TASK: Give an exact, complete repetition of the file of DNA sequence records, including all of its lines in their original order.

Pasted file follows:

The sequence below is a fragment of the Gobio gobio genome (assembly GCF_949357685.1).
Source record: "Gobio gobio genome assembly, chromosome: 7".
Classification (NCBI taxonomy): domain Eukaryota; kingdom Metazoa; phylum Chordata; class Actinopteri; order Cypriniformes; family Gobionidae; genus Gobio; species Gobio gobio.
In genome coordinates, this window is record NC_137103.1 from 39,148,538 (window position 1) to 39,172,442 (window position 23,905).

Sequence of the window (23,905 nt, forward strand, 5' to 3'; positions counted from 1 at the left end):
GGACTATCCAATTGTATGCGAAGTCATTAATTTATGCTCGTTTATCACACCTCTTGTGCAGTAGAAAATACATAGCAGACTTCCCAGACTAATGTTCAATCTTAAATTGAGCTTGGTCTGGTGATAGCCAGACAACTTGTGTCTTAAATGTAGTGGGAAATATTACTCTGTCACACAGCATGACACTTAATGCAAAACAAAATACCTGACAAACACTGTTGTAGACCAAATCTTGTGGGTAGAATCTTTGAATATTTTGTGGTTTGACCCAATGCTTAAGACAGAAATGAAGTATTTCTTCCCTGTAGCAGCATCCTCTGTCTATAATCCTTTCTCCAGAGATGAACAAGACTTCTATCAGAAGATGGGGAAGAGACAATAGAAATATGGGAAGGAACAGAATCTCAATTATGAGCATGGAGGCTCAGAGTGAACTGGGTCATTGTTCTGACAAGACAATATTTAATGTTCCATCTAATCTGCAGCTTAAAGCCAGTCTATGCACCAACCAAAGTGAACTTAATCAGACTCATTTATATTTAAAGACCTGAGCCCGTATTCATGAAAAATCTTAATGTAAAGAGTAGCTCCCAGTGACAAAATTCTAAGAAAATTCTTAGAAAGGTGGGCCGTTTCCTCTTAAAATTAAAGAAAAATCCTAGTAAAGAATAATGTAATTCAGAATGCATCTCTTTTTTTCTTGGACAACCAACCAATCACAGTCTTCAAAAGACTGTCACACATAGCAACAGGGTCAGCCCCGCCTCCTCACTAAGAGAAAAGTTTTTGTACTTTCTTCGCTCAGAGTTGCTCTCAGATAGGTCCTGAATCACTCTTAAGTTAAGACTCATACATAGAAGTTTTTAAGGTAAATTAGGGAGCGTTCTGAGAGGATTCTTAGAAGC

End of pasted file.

The sequence below is a fragment of the Gobio gobio genome (assembly GCF_949357685.1).
Source record: "Gobio gobio genome assembly, chromosome: 7".
Classification (NCBI taxonomy): domain Eukaryota; kingdom Metazoa; phylum Chordata; class Actinopteri; order Cypriniformes; family Gobionidae; genus Gobio; species Gobio gobio.
In genome coordinates, this window is record NC_137103.1 from 39,148,538 (window position 1) to 39,172,442 (window position 23,905).

Sequence of the window (23,905 nt, forward strand, 5' to 3'; positions counted from 1 at the left end):
GGACTATCCAATTGTATGCGAAGTCATTAATTTATGCTCGTTTATCACACCTCTTGTGCAGTAGAAAATACATAGCAGACTTCCCAGACTAATGTTCAATCTTAAATTGAGCTTGGTCTGGTGATAGCCAGACAACTTGTGTCTTAAATGTAGTGGGAAATATTACTCTGTCACACAGCATGACACTTAATGCAAAACAAAATACCTGACAAACACTGTTGTAGACCAAATCTTGTGGGTAGAATCTTTGAATATTTTGTGGTTTGACCCAATGCTTAAGACAGAAATGAAGTATTTCTTCCCTGTAGCAGCATCCTCTGTCTATAATCCTTTCTCCAGAGATGAACAAGACTTCTATCAGAAGATGGGGAAGAGACAATAGAAATATGGGAAGGAACAGAATCTCAATTATGAGCATGGAGGCTCAGAGTGAACTGGGTCATTGTTCTGACAAGACAATATTTAATGTTCCATCTAATCTGCAGCTTAAAGCCAGTCTATGCACCAACCAAAGTGAACTTAATCAGACTCATTTATATTTAAAGACCTGAGCCCGTATTCATGAAAAATCTTAATGTAAAGAGTAGCTCCCAGTGACAAAATTCTAAGAAAATTCTTAGAAAGGTGGGCCGTTTCCTCTTAAAATTAAAGAAAAATCCTAGTAAAGAATAATGTAATTCAGAATGCATCTCTTTTTTTCTTGGACAACCAACCAATCACAGTCTTCAAAAGACTGTCACACATAGCAACAGGGTCAGCCCCGCCTCCTCACTAAGAGAAAAGTTTTTGTACTTTCTTCGCTCAGAGTTGCTCTCAGATAGGTCCTGAATCACTCTTAAGTTAAGACTCATACATAGAAGTTTTTAAGGTAAATTAGGGAGCGTTCTGAGAGGATTCTTAGAAGC